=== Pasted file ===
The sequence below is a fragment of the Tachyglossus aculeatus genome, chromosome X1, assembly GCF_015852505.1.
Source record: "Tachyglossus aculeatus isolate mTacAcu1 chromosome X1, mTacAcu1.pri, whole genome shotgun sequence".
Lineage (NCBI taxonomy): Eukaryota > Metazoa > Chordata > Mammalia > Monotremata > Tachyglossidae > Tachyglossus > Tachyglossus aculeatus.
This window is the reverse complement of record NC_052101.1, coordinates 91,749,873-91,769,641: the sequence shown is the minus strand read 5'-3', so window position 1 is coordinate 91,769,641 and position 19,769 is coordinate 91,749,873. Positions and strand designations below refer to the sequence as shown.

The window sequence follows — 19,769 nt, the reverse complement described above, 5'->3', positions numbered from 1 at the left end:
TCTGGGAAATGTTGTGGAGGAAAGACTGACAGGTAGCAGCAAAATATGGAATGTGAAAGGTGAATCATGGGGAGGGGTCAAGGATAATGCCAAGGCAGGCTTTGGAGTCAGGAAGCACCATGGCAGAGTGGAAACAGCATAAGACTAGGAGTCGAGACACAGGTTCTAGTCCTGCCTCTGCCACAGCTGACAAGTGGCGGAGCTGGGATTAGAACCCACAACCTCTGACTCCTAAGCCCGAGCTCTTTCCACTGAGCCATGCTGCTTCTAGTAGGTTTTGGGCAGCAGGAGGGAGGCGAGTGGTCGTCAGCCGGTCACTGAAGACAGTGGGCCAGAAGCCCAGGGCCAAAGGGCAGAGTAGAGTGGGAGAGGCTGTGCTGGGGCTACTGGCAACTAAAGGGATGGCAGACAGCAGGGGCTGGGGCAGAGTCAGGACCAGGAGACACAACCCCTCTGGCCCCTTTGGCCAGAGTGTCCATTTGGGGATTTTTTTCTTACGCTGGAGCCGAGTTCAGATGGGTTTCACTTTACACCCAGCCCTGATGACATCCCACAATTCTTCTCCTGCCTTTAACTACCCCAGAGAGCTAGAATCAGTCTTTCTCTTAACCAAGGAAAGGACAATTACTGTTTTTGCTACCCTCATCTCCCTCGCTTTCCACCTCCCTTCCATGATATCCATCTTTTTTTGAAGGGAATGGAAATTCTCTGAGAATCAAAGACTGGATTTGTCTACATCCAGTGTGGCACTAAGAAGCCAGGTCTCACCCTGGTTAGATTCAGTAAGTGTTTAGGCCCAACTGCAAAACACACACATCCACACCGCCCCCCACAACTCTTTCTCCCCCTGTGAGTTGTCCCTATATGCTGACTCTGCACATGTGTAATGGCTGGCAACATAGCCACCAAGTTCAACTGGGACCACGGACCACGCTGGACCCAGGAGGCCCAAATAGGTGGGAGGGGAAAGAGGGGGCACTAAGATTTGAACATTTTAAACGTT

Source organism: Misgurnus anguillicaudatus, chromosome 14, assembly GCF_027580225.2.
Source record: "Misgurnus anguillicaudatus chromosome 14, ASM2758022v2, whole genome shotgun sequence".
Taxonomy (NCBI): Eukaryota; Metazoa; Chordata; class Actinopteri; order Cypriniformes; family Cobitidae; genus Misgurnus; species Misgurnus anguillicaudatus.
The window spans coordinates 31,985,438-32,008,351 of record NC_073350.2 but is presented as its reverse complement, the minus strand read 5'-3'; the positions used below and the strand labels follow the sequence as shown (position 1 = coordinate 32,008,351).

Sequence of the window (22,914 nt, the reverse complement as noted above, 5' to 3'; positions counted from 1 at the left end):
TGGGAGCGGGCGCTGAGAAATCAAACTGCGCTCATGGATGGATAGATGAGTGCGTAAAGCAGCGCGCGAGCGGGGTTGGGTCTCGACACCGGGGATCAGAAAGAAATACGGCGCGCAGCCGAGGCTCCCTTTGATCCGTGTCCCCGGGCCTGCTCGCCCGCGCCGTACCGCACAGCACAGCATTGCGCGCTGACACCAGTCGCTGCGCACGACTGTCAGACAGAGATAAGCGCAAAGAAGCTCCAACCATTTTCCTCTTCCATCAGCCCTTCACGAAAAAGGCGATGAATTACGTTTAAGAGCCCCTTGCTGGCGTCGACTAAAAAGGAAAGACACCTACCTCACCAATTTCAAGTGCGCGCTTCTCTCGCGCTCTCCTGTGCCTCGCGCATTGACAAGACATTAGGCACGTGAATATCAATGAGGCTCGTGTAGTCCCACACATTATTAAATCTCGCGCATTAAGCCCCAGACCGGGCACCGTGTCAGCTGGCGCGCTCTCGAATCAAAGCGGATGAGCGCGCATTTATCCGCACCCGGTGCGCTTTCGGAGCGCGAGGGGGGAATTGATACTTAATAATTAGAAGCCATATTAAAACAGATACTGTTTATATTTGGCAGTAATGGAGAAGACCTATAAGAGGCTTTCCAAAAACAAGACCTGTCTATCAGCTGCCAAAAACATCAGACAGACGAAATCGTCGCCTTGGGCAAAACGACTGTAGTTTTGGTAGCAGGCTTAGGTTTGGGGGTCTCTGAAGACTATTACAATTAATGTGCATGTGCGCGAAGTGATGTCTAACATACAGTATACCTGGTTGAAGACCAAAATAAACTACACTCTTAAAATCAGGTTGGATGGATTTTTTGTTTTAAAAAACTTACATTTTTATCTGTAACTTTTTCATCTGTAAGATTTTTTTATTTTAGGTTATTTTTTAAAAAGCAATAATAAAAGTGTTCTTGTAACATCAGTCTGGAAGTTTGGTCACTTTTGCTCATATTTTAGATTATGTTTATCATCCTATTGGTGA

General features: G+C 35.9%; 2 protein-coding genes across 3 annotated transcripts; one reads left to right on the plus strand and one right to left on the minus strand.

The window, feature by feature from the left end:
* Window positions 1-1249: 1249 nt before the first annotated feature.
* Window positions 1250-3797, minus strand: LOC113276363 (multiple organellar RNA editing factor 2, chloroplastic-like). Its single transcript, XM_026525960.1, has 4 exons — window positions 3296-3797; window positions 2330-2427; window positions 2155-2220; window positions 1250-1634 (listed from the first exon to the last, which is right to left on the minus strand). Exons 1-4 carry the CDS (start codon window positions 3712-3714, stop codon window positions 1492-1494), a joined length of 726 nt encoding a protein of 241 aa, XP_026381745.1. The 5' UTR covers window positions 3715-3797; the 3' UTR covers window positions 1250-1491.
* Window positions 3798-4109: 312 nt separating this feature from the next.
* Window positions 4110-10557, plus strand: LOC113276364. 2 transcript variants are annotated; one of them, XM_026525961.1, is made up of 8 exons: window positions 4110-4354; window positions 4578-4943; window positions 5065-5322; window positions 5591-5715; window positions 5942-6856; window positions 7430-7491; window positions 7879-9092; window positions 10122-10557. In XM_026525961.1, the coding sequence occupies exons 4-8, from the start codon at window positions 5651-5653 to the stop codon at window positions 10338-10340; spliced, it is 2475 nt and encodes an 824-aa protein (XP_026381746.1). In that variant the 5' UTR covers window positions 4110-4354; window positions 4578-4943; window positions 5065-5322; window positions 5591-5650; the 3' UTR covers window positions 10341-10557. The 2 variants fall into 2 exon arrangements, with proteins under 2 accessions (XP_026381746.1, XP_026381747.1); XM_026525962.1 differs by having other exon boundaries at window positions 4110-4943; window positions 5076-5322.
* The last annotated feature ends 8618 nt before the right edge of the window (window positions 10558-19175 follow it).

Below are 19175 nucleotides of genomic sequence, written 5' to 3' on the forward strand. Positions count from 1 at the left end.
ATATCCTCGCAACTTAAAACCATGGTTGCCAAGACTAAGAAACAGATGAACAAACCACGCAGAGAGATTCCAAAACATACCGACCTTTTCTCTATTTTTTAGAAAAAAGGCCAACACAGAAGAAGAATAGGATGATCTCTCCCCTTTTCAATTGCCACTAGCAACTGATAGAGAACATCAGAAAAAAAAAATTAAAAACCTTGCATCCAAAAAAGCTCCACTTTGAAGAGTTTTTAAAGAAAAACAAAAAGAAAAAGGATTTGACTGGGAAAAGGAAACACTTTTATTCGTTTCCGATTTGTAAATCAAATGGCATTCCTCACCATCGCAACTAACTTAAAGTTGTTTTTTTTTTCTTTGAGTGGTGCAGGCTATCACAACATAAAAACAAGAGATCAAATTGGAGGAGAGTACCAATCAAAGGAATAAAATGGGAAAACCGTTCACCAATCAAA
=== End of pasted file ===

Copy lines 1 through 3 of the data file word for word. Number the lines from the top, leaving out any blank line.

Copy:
The sequence below is a fragment of the Tachyglossus aculeatus genome, chromosome X1, assembly GCF_015852505.1.
Source record: "Tachyglossus aculeatus isolate mTacAcu1 chromosome X1, mTacAcu1.pri, whole genome shotgun sequence".
Lineage (NCBI taxonomy): Eukaryota > Metazoa > Chordata > Mammalia > Monotremata > Tachyglossidae > Tachyglossus > Tachyglossus aculeatus.